3 Reasons Why Boeing Stock Is Crashing Even Harder Than the Dow

The Fed’s rate cut to 0% couldn’t save the Dow Monday, but Boeing stock led losses because of the airline maker’s severe vulnerabilities.
Boeing, BA stock
Boeing's losses are outpacing the Dow's on Monday. Here's why shares of the airplane manufacturer could sink even deeper. | Image: AP Photo/Richard Drew
  • Boeing stock is in serious trouble, crashing 17% in the morning session.
  • It led the Dow Jones crash Monday despite the Fed rate cut to 0%.
  • Here are three reasons why Boeing is leading the plunge.

The stock market is crashing again Monday, confirming Friday’s rally was a “Dead Cat Bounce.” As noted by CCN.com, steep one day rallies are common in bear markets.

The Dow Jones Industrial average is faring worst so far out of the three main benchmarks. By the early afternoon, the S&P 500 Index had crashed over 7%. The Nasdaq Composite was down over 7% as well. But the Dow was down over 9%, down to a three-year low.

Boeing (NYSE:BA) led the Dow’s decline with an excruciating 17% loss.

The Federal Reserve’s desperate emergency rate cut to 0% Sunday did little to stem the stock market’s losses. It certainly forebode a dark day for stocks to open the week.

Here are three reasons why Boeing stock is in even worse shape than the Dow.

1. Boeing Is The Most Vulnerable to Coronavirus

The coronavirus is crashing stock prices back to reality. The coronavirus’ massive worldwide economic disruptions have humbled a euphoric decade-long rally in under a month.

But Boeing stock in particular has the most to lose from coronavirus out of any Dow component. While U.S. airlines are waiving fees and canceling flights, the White House banned all travel from Europe last week. Airline travel is so hard hit by the pandemic that Boeing may have to cut production and lay off workers.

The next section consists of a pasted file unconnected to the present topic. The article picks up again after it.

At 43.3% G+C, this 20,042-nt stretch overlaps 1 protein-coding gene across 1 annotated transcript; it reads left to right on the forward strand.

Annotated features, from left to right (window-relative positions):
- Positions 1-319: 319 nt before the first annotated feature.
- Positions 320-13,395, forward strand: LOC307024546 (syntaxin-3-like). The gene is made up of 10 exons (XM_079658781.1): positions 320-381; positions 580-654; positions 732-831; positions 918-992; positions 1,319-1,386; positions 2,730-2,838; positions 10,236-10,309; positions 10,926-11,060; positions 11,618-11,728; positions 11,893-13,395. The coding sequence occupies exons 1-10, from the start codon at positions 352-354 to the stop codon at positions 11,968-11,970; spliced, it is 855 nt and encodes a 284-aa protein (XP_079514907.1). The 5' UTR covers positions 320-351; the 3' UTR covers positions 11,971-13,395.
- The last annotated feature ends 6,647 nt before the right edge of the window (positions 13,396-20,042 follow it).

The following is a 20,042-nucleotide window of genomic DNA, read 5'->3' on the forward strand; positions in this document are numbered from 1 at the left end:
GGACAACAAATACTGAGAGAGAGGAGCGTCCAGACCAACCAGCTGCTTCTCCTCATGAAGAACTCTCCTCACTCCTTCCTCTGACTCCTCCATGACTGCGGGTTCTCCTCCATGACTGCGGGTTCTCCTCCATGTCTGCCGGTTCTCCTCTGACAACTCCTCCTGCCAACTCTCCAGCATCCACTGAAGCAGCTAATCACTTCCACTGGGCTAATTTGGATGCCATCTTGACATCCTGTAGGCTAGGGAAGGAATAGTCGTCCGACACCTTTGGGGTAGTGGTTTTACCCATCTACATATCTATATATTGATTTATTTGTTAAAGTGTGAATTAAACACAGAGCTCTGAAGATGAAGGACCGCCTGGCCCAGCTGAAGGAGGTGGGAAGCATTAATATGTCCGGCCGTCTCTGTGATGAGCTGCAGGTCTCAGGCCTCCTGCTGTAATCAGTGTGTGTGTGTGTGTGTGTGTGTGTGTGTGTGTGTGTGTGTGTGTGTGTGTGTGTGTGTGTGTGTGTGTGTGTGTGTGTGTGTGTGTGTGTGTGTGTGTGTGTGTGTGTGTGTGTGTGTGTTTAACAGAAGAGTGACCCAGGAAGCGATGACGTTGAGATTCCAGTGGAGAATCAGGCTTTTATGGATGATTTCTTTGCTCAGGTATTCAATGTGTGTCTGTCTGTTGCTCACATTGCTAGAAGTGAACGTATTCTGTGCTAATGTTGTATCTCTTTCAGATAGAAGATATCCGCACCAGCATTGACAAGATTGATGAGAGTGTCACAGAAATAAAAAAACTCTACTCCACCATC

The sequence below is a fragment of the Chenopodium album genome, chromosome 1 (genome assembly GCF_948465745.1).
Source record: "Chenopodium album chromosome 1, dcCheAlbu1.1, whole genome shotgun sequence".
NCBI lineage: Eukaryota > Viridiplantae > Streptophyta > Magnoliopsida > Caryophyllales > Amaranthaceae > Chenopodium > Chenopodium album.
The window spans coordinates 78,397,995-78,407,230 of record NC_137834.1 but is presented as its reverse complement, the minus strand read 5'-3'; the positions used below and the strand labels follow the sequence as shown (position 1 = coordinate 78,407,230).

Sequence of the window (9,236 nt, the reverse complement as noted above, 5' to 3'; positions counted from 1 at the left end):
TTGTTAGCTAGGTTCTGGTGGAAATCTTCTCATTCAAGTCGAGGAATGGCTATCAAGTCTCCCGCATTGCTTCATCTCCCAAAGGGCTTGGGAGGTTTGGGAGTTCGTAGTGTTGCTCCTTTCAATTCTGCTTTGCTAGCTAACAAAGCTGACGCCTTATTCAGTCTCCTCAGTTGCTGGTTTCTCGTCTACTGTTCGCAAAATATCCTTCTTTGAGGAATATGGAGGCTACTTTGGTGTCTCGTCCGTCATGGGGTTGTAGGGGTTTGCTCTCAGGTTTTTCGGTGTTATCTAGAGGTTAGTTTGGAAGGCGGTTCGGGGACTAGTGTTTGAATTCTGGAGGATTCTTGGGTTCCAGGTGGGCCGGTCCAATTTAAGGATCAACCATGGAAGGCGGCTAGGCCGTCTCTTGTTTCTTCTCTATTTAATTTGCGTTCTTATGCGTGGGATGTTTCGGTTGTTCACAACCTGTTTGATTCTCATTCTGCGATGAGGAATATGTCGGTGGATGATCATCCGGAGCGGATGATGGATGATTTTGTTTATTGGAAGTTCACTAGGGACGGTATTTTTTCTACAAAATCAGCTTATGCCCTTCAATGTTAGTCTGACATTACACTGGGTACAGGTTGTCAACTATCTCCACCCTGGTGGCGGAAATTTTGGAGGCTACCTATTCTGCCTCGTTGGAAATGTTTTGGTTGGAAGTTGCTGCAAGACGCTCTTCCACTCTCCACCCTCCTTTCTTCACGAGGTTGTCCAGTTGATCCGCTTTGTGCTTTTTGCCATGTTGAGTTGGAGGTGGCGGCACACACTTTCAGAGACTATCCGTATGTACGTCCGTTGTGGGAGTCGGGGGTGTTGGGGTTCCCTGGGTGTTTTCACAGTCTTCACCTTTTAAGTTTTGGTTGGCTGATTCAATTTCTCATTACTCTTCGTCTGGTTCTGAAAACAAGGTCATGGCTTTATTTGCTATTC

2. The 737 MAX Crisis Is Far From Over

The 737 MAX has now been grounded by the Federal Aviation Administration (FAA) for one year. The anniversary was Friday. And there’s no end in sight to the FAA’s ban on MAXs in the sky.

A week ago the FAA told Boeing the wiring bundles on the 737 MAX are not compliant. The FAA rejected the plane manufacturer’s request to move forward with certifying the MAX airworthy again with no modifications to the wiring bundles.

But perhaps the biggest worry for investors dumping Boeing stock Monday is the weekend news that a 737 developed a 12-inch crack in flight last week:

The 12-inch break in the outer aluminum surface caused the craft to lose cabin pressure and drop 20,000 feet, according to the Wall Street Journal. No one was injured.

The Wall Street Journal broke the story Friday. Between coronavirus and 737 MAX, credit rating agency Fitch placed Boeing on “credit watch – negative” status last week.

3. Boeing Stock Is Heavily Weighted in the Dow

Boeing stock’s out-sized influence on Dow levels is likely what pushed the benchmark lower than its broader peers Monday. Because the Dow 30 companies are weighted into the Dow by stock price rather than market cap, BA price action often pushes the Dow around.

Or as the New York Times put it in 2017, “As Goes Boeing, So Goes The Stock Market.” And as Quartz noted after the Ethiopian Airlines crash last year:

Boeing’s share price has a strangely large impact on the Dow Jones Industrial Average.

That’s why Boeing stock’s 11.5% rally Friday also led the Dow’s Friday bounce. The airplane maker’s woes seem as long term as its business cycle, so investors considering Boeing stock at value are also cautioned that a bad situation might get worse.

Sam Bourgi edited this article for CCN.com. If you see a breach of our Code of Ethics or find a factual, spelling, or grammar error, please contact us.

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